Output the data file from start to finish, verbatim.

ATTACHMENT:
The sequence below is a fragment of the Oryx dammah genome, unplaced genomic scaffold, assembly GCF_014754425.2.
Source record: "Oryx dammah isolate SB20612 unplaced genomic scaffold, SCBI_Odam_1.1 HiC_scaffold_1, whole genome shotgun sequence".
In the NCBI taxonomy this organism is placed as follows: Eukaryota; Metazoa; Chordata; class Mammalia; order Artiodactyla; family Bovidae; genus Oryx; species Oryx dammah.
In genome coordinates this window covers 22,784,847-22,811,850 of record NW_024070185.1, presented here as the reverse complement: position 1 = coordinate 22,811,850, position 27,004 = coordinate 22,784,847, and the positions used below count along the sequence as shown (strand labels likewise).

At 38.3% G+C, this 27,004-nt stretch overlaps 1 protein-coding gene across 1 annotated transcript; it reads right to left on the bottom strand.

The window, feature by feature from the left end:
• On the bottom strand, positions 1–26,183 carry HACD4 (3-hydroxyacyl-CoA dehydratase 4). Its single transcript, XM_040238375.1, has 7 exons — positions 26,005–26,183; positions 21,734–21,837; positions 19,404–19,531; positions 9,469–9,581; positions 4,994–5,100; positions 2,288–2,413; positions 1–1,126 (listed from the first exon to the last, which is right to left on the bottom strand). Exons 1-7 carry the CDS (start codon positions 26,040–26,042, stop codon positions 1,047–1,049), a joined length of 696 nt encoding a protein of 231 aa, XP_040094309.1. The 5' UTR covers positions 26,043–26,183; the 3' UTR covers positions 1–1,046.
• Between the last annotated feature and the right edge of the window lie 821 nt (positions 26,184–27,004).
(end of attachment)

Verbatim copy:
The sequence below is a fragment of the Oryx dammah genome, unplaced genomic scaffold, assembly GCF_014754425.2.
Source record: "Oryx dammah isolate SB20612 unplaced genomic scaffold, SCBI_Odam_1.1 HiC_scaffold_1, whole genome shotgun sequence".
In the NCBI taxonomy this organism is placed as follows: Eukaryota; Metazoa; Chordata; class Mammalia; order Artiodactyla; family Bovidae; genus Oryx; species Oryx dammah.
In genome coordinates this window covers 22,784,847-22,811,850 of record NW_024070185.1, presented here as the reverse complement: position 1 = coordinate 22,811,850, position 27,004 = coordinate 22,784,847, and the positions used below count along the sequence as shown (strand labels likewise).

At 38.3% G+C, this 27,004-nt stretch overlaps 1 protein-coding gene across 1 annotated transcript; it reads right to left on the bottom strand.

The window, feature by feature from the left end:
• On the bottom strand, positions 1–26,183 carry HACD4 (3-hydroxyacyl-CoA dehydratase 4). Its single transcript, XM_040238375.1, has 7 exons — positions 26,005–26,183; positions 21,734–21,837; positions 19,404–19,531; positions 9,469–9,581; positions 4,994–5,100; positions 2,288–2,413; positions 1–1,126 (listed from the first exon to the last, which is right to left on the bottom strand). Exons 1-7 carry the CDS (start codon positions 26,040–26,042, stop codon positions 1,047–1,049), a joined length of 696 nt encoding a protein of 231 aa, XP_040094309.1. The 5' UTR covers positions 26,043–26,183; the 3' UTR covers positions 1–1,046.
• Between the last annotated feature and the right edge of the window lie 821 nt (positions 26,184–27,004).